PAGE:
David Warner Creates History But Opinion Remains Divided On The Controversial Australian Cricketer

It must have been unbearable for the David Warner naysayers. And there are plenty of them. On day two of the second Test between Australia and Pakistan, the stocky southpaw plundered an unbeaten 335 – the highest Test score at the Adelaide Oval, breaking Sir Donald Bradman’s 88-year landmark.

It was also the highest ever score in a day-night Test, and the second highest by an Australian – and 10th overall – behind Matthew Hayden’s 380 against Zimbabwe in 2003.  

Australia captain Tim Paine allowed Warner to overtake Bradman’s – cricket’s greatest ever batsman – highest ever score of 334 which he shares alongside Mark Taylor, who fittingly was in attendance. But Paine controversially did not allow Warner to have a dip at Brian Lara’s world record score of 400 achieved against England in 2004.

It’s a little like James Harden scoring 75 after three, but resting in the fourth and not pursuing Wilt Chamberlain’s magical 100-point total. Cricket, of course, is a little bit more convoluted than that. Paine declared because he wanted Australia’s pacemen to take advantage of bowling with the pink ball under lights – a period in the day-night match where batsmen find it most challenging.

It was the honorable thing to do – and Australia post the ball-tampering debacle certainly don’t want to be seen as egotistical. Warner, the ringleader of the cheating scandal that rocked a nation and the cricket world last year, is back to his brutal best 20 months after many believed his international career was over.

Whatever you think of Warner, he has impressively rebuilt his career from absolute rock bottom. When the scandal farcically broke – after Cameron Bancroft attempted to hide sandpaper down his pants – Warner was instantly painted as the villain after being named the instigator of the hatched plan.

An initial tearful but coy press conference was not well received – unlike Steve Smith’s sobbing in front of the pressers which ate up a nation in an instant. Being a longtime pantomime villain, Warner wasn’t going to get off the hook so easily.

To be fair, he hadn’t helped himself. He wasn’t always particularly likable whether it was on-field histrionics or off-field biffs. Warner’s detractors mocked him as having brawn not brain. He has had several brain fades, but Warner is no dummy; he’s actually extremely shrewd.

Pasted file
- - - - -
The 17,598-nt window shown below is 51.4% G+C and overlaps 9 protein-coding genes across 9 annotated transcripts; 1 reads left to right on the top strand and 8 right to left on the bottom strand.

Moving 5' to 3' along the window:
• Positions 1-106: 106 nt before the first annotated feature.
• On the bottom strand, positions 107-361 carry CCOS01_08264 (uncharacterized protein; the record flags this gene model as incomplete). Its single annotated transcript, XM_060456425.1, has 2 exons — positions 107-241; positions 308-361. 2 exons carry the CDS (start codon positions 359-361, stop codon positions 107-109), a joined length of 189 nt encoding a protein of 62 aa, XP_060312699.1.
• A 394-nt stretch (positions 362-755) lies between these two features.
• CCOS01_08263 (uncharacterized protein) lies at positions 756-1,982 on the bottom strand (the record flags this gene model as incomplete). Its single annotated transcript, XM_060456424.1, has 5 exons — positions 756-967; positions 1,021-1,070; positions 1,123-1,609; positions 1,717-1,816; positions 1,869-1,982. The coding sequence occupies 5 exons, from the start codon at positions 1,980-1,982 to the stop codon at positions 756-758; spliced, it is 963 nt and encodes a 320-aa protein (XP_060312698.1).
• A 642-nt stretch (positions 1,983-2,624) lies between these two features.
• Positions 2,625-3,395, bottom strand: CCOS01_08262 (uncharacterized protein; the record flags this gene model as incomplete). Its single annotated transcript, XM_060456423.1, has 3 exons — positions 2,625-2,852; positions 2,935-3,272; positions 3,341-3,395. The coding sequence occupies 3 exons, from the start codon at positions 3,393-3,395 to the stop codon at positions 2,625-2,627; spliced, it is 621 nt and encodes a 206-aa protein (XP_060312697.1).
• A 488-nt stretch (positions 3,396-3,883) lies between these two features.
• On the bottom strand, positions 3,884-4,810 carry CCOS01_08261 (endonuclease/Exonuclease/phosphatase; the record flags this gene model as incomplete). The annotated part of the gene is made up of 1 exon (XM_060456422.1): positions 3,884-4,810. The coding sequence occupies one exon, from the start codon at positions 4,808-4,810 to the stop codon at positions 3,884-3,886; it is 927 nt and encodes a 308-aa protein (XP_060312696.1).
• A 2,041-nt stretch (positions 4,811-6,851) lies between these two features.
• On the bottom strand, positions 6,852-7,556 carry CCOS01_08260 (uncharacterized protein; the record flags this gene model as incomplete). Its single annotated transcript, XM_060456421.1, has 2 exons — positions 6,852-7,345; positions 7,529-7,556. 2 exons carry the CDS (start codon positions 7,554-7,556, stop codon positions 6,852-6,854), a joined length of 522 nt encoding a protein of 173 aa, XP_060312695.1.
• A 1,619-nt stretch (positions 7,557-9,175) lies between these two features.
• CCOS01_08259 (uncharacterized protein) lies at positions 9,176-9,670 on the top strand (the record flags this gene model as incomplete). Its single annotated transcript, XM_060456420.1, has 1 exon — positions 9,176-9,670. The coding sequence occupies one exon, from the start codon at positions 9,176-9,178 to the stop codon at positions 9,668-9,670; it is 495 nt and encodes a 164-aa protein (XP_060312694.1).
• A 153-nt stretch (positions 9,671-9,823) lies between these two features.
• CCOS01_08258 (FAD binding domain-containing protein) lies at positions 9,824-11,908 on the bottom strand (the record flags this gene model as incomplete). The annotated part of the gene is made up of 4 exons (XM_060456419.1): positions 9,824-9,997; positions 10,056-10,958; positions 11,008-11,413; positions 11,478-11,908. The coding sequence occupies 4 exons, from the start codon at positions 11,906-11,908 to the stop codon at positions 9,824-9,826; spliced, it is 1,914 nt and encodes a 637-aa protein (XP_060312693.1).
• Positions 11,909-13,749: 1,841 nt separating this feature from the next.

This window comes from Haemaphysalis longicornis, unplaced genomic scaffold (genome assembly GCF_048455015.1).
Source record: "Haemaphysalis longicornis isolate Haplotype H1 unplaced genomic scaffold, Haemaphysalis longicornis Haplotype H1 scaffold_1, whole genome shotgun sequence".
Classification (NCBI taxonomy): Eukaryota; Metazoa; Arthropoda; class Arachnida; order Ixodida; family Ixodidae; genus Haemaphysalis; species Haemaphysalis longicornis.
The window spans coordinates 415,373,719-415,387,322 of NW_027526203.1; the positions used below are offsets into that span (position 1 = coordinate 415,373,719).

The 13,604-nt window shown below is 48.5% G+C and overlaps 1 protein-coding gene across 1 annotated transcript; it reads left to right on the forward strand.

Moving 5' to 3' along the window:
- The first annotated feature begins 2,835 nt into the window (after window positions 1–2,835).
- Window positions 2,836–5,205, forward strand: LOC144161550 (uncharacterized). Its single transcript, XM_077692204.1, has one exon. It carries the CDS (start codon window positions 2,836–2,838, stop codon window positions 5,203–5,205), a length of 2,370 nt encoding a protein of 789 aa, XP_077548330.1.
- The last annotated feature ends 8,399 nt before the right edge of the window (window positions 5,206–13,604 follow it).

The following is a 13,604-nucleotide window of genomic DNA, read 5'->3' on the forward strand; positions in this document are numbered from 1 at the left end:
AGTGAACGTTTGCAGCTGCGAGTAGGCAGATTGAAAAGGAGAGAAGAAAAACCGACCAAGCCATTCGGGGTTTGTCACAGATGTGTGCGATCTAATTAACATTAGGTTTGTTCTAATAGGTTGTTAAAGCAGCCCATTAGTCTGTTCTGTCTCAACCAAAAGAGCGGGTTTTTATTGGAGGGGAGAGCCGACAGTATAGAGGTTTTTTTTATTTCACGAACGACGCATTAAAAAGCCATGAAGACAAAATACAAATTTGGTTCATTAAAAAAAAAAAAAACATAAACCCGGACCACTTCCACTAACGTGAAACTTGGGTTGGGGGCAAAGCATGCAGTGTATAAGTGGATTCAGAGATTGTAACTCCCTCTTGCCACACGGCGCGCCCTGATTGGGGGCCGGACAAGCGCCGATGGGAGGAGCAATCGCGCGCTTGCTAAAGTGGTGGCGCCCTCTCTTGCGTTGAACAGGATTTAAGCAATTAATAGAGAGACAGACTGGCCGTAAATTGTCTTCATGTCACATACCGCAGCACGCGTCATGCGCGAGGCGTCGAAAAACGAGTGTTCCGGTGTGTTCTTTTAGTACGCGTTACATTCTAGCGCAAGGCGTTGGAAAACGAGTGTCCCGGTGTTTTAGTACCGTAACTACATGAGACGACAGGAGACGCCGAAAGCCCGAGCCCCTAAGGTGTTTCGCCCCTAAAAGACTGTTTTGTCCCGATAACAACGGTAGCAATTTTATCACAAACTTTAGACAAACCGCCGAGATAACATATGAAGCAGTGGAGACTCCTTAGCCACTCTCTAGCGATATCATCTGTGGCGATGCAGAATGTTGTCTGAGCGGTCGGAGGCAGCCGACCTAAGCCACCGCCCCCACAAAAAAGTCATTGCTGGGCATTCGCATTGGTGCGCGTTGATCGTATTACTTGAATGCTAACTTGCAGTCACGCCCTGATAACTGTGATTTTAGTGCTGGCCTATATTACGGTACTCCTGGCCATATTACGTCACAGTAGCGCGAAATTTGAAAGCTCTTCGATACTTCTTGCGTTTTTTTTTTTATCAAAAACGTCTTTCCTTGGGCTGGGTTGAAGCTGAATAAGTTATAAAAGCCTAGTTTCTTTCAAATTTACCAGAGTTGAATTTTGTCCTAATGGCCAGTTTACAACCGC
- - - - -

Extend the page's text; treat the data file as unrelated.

Being the fall guy for a derailed cricket system was not fair on Warner; systemic failures within Cricket Australia were eventually exposed and bloodletting ensued with most of the top officials weeded out.

Most probably he brooded in private but, smartly, Warner kept his mouth shut publicly. There was no retribution. He shunned public appearances and kept focused on the thing he could control – fitness and sharpening his batting.

Warner knew the only thing that could win over a skeptical public was performing on it. As former Australia captain Kim Hughes aptly puts it: “Winning hides all sins”. After his 12-month ban finally ended, a struggling Australia shoehorned Warner into the World Cup and, accordingly, he was the team’s best bat before nosediving during an abysmal Ashes campaign where he was humiliated by Stuart Broad.

Fortunately for Warner, Australia’s flimsy batting lacked alternates meaning he kept his place for the home stand. Back in the comforts of Australia, Warner has utterly dominated the summer so far with a sizzling limited-overs performance against Sri Lanka before destroying a pitiful Pakistan in the two-Test series.

Even though he smashed his way into the record books, Warner’s detractors were quick to label him as a ‘flat-track bully”. Using the Harden analogy, it’s a little reminiscent of the backlash towards the Houston Rockets star. As if his regular-season heroics – where he’s basically Michael Jordan on offense – don’t matter, he’s only to be judged by the postseason.

Warner is an absolute beast at home. His average has now skyrocketed to 66 – an overall mark of 60 is seen as god-like in a sport which reveres its stats – in Australia compared to his mediocre overseas average of 33. Simplistically, he’s twice the batsman he is at home where 17 of his 23 hundreds have been made.

Undoubtedly, it does muddy his legacy especially that he has never scored a hundred in India and England – Australia’s two-highest profile and toughest tours – from 21 Tests. Apart from success in South Africa and Bangladesh (albeit from just two Tests), Warner has found it much more difficult to get his high-octane batting going in unfamiliar terrain.

At home, where he trusts the conditions and the pitches are generally hard and fast comparable to his skill-set, Warner has become an expert. In some ways, it’s much like Ravichandran Ashwin’s absolute mastery of spinning pitches in India or James Anderson’s penchant for the seaming decks of the U.K.

Warner’s absolute dominance in Australia deserves to be properly appreciated. But his disturbing underachievement overseas can’t be ignored either. He’s an all-time batsman at home; a middling one away.

Time is starting to run out for 33-year-old Warner with Australia only touring Bangladesh in a rare lighter upcoming schedule. Australia is not scheduled to tour India until late 2022 when Warner will be 36 and an Ashes U.K series isn’t until 2023.

Warner is highly unlikely to overturn his perception even if he has success abroad in the next year or two. Much like the man himself – who can be incredibly articulate like his candid presser after day two but also argumentative and tempestuous – Warner’s batting wildly fluctuates.

Perhaps it’s time we do away with stats and stereotypes and just go along for the ride no matter how bumpy it is because David Warner is always box office.

For better or worse.

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